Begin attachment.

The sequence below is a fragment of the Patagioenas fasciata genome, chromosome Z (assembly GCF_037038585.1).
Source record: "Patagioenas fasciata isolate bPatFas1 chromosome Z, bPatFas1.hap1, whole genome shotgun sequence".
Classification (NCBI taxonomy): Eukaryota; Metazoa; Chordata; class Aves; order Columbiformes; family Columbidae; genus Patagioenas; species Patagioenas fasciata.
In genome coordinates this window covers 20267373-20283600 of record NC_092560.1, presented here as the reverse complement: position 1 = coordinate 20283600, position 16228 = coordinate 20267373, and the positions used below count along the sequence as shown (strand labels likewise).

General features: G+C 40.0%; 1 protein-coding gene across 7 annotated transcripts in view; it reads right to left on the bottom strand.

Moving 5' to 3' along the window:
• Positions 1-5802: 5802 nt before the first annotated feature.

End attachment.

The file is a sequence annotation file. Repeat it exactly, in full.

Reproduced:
The sequence below is a fragment of the Patagioenas fasciata genome, chromosome Z (assembly GCF_037038585.1).
Source record: "Patagioenas fasciata isolate bPatFas1 chromosome Z, bPatFas1.hap1, whole genome shotgun sequence".
Classification (NCBI taxonomy): Eukaryota; Metazoa; Chordata; class Aves; order Columbiformes; family Columbidae; genus Patagioenas; species Patagioenas fasciata.
In genome coordinates this window covers 20267373-20283600 of record NC_092560.1, presented here as the reverse complement: position 1 = coordinate 20283600, position 16228 = coordinate 20267373, and the positions used below count along the sequence as shown (strand labels likewise).

General features: G+C 40.0%; 1 protein-coding gene across 7 annotated transcripts in view; it reads right to left on the bottom strand.

Moving 5' to 3' along the window:
• Positions 1-5802: 5802 nt before the first annotated feature.